Archer Daniels Midland and Syngenta, two giants of industrial agriculture, have settled lawsuits over the release of a new biotech corn strain that upended US grain exports to China.
ADM, an international grain dealer, had accused Swiss-based seed company Syngenta of negligence when it introduced two new varieties of genetically modified corn to US farmers.
The strains had not yet been approved by authorities in China and in 2013 were turned away by inspectors in Beijing, costing the grain-trading industry tens of millions of dollars.
Syngenta was also sued by farmers and Cargill, an ADM competitor. The farmers reached a $1.5bn settlement with Syngenta last September. The Cargill case is set for trial this September, Syngenta said.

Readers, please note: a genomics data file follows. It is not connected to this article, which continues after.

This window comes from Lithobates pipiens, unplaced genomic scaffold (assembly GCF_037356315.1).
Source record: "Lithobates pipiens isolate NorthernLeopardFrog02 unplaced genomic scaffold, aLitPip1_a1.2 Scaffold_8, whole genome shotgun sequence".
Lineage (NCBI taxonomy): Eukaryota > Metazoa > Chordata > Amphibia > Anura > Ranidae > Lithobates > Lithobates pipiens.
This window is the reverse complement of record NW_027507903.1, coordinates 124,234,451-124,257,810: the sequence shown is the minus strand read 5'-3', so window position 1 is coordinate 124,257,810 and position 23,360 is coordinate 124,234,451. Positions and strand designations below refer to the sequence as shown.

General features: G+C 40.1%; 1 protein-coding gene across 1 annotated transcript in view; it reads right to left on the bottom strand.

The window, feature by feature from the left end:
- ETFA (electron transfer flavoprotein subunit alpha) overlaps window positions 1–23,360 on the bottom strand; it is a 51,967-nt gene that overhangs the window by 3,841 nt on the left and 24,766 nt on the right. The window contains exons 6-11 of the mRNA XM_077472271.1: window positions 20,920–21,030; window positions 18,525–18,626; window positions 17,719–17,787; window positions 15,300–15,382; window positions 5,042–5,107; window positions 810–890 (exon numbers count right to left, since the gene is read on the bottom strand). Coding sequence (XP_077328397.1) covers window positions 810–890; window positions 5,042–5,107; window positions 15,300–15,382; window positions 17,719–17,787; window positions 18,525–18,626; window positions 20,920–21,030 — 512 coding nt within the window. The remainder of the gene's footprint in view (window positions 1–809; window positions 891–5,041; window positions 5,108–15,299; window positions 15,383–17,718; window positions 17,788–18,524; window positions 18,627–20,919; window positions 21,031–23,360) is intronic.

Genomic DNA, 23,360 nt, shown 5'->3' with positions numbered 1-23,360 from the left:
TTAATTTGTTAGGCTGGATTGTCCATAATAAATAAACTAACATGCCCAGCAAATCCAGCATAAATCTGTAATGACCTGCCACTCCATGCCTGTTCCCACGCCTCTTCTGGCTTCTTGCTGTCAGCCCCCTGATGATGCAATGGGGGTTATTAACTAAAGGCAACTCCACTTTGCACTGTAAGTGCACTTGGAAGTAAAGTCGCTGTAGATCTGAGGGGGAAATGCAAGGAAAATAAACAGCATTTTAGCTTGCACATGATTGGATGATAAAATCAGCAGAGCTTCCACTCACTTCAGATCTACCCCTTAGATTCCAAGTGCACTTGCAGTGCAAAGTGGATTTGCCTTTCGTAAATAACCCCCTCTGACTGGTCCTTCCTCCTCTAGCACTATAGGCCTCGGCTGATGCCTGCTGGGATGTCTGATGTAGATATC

An annual report ADM filed late Friday revealed it reached confidential settlements with Syngenta in December.
Syngenta also confirmed the settlement with ADM. “Syngenta is continuing to defend against the claims of other exporters, and continues to believe that American farmers should have access to the latest US-approved technologies to help them increase their productivity and crop yield,” it added.
Syngenta now has a Chinese owner: it was acquired last year by state-owned ChemChina.
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